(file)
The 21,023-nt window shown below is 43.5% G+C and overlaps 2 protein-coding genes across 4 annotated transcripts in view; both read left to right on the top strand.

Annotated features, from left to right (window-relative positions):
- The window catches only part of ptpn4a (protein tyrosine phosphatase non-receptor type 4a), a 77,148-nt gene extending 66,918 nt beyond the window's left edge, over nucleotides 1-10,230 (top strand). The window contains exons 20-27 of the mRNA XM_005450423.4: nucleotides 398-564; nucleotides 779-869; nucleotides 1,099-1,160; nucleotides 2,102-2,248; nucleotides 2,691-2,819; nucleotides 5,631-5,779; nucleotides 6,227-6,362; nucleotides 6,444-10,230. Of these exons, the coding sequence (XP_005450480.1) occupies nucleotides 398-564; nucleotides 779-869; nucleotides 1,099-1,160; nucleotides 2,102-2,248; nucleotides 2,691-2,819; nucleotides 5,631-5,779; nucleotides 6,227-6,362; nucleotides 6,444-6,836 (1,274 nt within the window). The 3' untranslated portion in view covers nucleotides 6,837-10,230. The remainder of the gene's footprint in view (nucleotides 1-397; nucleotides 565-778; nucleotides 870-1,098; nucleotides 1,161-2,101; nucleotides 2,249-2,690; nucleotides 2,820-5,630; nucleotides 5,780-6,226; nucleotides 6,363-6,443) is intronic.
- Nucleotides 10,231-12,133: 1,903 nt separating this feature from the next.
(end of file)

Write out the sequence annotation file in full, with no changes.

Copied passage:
The 21,023-nt window shown below is 43.5% G+C and overlaps 2 protein-coding genes across 4 annotated transcripts in view; both read left to right on the top strand.

Annotated features, from left to right (window-relative positions):
- The window catches only part of ptpn4a (protein tyrosine phosphatase non-receptor type 4a), a 77,148-nt gene extending 66,918 nt beyond the window's left edge, over nucleotides 1-10,230 (top strand). The window contains exons 20-27 of the mRNA XM_005450423.4: nucleotides 398-564; nucleotides 779-869; nucleotides 1,099-1,160; nucleotides 2,102-2,248; nucleotides 2,691-2,819; nucleotides 5,631-5,779; nucleotides 6,227-6,362; nucleotides 6,444-10,230. Of these exons, the coding sequence (XP_005450480.1) occupies nucleotides 398-564; nucleotides 779-869; nucleotides 1,099-1,160; nucleotides 2,102-2,248; nucleotides 2,691-2,819; nucleotides 5,631-5,779; nucleotides 6,227-6,362; nucleotides 6,444-6,836 (1,274 nt within the window). The 3' untranslated portion in view covers nucleotides 6,837-10,230. The remainder of the gene's footprint in view (nucleotides 1-397; nucleotides 565-778; nucleotides 870-1,098; nucleotides 1,161-2,101; nucleotides 2,249-2,690; nucleotides 2,820-5,630; nucleotides 5,780-6,226; nucleotides 6,363-6,443) is intronic.
- Nucleotides 10,231-12,133: 1,903 nt separating this feature from the next.